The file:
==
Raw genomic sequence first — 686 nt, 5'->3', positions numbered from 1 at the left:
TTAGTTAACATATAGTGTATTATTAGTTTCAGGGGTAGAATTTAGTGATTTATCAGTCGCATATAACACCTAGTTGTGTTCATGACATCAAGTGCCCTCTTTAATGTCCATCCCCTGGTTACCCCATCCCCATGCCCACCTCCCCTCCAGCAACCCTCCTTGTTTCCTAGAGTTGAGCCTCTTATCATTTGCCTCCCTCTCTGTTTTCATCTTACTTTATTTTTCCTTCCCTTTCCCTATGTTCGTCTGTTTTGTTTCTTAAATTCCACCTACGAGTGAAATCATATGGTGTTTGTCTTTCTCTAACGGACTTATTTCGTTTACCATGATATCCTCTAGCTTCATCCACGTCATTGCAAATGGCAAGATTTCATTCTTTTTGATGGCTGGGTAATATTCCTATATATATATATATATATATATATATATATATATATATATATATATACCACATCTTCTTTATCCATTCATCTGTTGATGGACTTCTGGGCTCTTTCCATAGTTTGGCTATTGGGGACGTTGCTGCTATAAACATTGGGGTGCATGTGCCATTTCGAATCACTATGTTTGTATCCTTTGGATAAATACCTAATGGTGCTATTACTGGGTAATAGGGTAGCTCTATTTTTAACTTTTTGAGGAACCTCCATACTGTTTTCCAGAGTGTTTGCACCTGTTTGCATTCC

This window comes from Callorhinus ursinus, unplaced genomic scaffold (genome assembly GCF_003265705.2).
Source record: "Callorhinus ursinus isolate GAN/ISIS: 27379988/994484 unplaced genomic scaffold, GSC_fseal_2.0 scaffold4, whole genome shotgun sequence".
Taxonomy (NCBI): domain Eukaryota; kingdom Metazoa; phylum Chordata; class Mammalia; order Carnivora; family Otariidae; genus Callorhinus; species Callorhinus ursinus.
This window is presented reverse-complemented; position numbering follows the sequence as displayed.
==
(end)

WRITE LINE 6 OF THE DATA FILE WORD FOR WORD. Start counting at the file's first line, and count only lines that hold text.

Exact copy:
This window is presented reverse-complemented; position numbering follows the sequence as displayed.